Becoming Sustainable, Sustainably

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I’ve been on a kick lately – all about sustainability. It’s just at the very forefront of my mind, and honestly, how could it not be? It seems everywhere you look, there’s a new, horrific story about how human consumption is damaging the earth. God gave us this earth to take care of, to nurture, to love, and our rampant consumerism is killing it.

Literally.

Now, I’m not going to sit here and pretend to be a composting, family-towel-using icon of sustainable living. I’m quite the opposite, actually. But lately, I have been looking for easy ways to reduce my own footprint. Ways to be sustainable… sustainably, if you will.

Note: The rest of this post contains affiliate links – if you click through any of the links in the post below & make a purchase, I may receive compensation, at no additional cost to you. Thank you!

Get a reusable shopping bag
This, to me, is literally one of the easiest things you can do. In some states, like California and, I believe, Hawaii, there are laws in place to encourage people to do this simply by charging for bags. (Personally, I think Arizona should get on board with it, but that’s a ramble for another day.)

Most grocery stores these days sell reusable bags right at the front, and for a fairly decent price. I mean, come on. You can pick up a tote at Trader Joe’s for 99 cents. Just skip the oh-so-tempting caramel sea salt chocolate bar that they lure you in with at the impulse grab stands one day and get a bag instead… and then go hit up the sample counter an extra time to reward yourself for doing so. I won’t tell. 😉

Reusable cups – and straws!
Again, another super easy switch to make, and one that I can vouch will save you money on your daily Starbucks, while also conveniently limiting your use of single-use plastic, which is one of the biggest waste issues we’re battling right now.

Starbucks, and many other coffee shops, offer a cup discount for a personal cup – which, of course, makes sense as it avoids them having to use their own inventory. But it’s also a really good incentive to use one, especially now that they sell such cheap reusable options… Starbucks has a $2 hot cup and a $3 reusable cold cup up for grabs. I may or may not have bought multiples of both, and now am fully stocked for all of my iced coffee needs.

While you’re at it, maybe consider getting reusable straws too! If you’re like me (and my best friend, and my aunt, and many other people I can think of), you love straws. It just makes drinks taste different… and better! But have you ever paused to think just how many single-use straws you go through in a week, or even in a day? If you switch to something like these stainless steel reusable straws, you’ll easily reduce your straw consumption… and, on the bright side, won’t have to worry about running out of straws at home ever again!

Meal prep
Okay, this one might seem like a fairly odd one, but I’ve been really focusing on reducing my food waste lately. I don’t compost — mainly because I don’t quite know how, and because it’s a very intimidating concept, if I’m being honest — so I’ve tried to reduce what food waste I do have left simply by, well, making sure I can eat it all. I already try not to buy packaged food when it’s not necessary for the sake of cutting down of packaging waste (like packaged fruit, etc.) and the packaged food we do buy (deli meat, etc.) I try to find either recyclable or reusable packaging. I’m not kidding when I say that 90% of our Tupperware is from the deli section. The other 10% is “borrowed” from my parents… 🙂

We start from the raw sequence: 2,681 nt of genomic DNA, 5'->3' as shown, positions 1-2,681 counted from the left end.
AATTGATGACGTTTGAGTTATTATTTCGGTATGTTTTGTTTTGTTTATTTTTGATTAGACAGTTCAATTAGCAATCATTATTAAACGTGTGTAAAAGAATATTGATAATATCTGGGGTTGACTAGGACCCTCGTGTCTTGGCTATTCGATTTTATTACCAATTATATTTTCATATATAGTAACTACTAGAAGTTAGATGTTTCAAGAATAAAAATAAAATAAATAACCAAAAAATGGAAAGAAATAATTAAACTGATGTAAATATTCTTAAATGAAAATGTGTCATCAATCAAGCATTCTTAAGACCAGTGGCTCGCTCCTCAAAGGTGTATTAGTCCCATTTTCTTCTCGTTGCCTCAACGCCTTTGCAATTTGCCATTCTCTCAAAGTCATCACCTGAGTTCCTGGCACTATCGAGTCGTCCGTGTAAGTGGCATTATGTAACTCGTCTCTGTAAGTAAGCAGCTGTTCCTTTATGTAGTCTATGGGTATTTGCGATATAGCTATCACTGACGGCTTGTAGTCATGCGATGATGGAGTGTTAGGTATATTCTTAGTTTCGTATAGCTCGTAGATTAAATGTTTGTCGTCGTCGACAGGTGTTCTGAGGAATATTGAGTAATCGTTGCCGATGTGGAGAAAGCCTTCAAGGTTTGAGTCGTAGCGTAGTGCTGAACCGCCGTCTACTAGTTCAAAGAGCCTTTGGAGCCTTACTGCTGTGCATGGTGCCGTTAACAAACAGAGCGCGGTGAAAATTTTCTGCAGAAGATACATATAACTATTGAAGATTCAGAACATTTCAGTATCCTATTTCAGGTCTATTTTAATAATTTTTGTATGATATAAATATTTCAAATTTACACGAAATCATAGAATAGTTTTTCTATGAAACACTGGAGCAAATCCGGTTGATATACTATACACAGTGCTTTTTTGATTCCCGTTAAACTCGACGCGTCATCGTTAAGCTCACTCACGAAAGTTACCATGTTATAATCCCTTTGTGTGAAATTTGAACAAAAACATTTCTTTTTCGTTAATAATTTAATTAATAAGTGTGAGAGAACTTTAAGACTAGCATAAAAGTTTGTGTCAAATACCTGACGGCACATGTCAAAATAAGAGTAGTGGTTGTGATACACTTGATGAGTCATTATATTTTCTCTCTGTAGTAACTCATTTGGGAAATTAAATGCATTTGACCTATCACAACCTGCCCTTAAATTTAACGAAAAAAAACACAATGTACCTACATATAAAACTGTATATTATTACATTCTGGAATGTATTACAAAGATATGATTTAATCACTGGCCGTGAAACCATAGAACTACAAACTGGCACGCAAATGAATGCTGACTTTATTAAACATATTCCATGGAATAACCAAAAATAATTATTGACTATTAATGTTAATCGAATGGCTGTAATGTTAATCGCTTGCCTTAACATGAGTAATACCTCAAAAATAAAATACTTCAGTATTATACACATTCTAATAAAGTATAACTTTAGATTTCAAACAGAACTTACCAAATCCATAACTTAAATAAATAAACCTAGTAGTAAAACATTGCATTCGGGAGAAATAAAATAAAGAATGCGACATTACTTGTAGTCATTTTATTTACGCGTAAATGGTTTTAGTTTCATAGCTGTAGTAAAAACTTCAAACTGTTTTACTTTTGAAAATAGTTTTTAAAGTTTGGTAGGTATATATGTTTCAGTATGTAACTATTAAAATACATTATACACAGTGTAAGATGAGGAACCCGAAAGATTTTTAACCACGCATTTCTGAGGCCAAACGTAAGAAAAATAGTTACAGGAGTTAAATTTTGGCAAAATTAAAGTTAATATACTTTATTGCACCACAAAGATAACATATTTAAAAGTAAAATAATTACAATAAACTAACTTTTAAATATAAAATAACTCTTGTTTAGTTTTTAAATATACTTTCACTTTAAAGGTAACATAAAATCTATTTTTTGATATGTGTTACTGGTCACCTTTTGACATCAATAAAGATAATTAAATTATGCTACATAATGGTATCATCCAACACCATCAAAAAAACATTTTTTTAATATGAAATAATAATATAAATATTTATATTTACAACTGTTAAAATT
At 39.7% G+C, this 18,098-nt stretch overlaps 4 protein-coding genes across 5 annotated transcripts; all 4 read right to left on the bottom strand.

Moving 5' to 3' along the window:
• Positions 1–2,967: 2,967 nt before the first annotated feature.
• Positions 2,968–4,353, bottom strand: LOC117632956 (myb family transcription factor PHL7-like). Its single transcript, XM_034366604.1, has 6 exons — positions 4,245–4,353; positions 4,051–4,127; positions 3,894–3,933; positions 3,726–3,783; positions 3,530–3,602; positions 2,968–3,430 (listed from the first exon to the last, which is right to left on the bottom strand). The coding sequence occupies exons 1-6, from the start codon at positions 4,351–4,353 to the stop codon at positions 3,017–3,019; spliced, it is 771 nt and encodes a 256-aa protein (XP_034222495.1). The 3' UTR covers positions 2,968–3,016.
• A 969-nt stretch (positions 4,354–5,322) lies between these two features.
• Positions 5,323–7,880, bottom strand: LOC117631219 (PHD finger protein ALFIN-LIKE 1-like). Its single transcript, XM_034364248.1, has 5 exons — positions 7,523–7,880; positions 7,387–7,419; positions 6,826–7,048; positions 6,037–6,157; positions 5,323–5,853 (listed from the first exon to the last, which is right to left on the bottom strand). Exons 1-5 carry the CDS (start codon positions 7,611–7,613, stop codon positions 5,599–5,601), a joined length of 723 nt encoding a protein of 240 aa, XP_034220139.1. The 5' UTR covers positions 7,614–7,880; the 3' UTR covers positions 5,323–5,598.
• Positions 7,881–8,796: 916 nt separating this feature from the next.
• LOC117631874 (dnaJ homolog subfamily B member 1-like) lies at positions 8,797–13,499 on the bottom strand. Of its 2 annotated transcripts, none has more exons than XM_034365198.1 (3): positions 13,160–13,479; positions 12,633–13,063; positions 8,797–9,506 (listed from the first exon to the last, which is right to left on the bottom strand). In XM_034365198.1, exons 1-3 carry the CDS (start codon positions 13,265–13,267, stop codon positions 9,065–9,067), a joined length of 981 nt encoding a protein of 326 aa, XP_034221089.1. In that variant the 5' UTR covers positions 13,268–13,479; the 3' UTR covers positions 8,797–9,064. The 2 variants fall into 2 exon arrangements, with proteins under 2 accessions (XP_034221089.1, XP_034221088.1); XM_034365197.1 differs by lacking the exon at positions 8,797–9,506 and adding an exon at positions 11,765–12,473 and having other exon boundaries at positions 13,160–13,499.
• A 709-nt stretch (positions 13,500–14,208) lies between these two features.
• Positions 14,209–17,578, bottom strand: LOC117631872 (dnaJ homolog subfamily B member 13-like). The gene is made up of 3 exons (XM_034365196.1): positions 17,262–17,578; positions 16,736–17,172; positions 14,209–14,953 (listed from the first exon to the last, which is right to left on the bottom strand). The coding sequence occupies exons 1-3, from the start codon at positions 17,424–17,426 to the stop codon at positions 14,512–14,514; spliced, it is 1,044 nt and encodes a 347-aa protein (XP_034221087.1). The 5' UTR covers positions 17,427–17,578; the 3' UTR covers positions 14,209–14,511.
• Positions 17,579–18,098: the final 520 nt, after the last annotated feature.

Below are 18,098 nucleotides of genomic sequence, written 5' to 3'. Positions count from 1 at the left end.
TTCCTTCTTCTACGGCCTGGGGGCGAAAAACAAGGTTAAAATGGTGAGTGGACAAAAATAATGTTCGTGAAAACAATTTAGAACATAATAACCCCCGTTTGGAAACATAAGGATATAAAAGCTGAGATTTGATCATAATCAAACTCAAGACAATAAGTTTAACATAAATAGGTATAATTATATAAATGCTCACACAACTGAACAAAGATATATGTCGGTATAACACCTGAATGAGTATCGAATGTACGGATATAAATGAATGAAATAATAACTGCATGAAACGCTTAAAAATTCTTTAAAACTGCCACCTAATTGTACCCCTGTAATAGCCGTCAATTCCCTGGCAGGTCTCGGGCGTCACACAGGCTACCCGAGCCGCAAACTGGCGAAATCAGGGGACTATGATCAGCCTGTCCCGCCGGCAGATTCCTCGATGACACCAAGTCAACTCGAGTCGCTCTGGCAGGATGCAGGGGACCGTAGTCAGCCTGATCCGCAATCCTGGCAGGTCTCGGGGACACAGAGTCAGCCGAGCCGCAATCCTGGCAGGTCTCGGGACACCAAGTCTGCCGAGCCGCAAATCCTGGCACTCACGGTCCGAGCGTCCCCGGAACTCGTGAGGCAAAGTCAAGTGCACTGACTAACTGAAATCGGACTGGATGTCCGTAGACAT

Anywhos.

I’ve learned that prepping meals so that there are guaranteed leftovers avoids putting me in the awkward spot where there’s not quite enough left to save, but also way too much left to eat. (Although, again, being with a human garbage disposal does come in handy here, as he’ll usually eat clean up for the table if necessary.) Portioning out when cooking so that there’s a promised second meal helps me significantly reduce any unnecessary food waste from my cooked meal. It’s also made me more conscious of preserving what I can while actually cooking the meal, so I’d consider that a win-win.

(Plus, how adult do you feel when you’re bringing actual food to work instead of a PB&J? So adult.)

Search secondhand 
Garment manufacturing is a big issue when it comes to sustainability. I’ve always been a fan of making clothes and things last as long as possible. Shopping secondhand comes naturally to me (well, as naturally as any shopping might come. I’m not a huge browser and I love the sale rack, so shopping for clothes generally isn’t something I’d consider “natural.” But I digress.)

Plus, searching for finds secondhand offers the benefit to your wallet, too. I recently fell in love with ThredUp, which you can read all about in my awkward review. It was an easy and affordable way to refresh my summer wardrobe (I got my new favorite blouse out of it), and I felt better about my conscious purchasing.

Now, I realize this is only the tip of the iceberg… and that that might not be the best metaphor to use in this scenario, but I’ll assume that you catch my drift. But I don’t think that sustainability needs to be this huge, terrifying, intimidating concept that seems unreasonably difficult to implement into your daily life. Even the smallest things can make a difference.

So… what about you? Do you take any conscious steps towards keeping your own carbon footprint as small as realistically possible?

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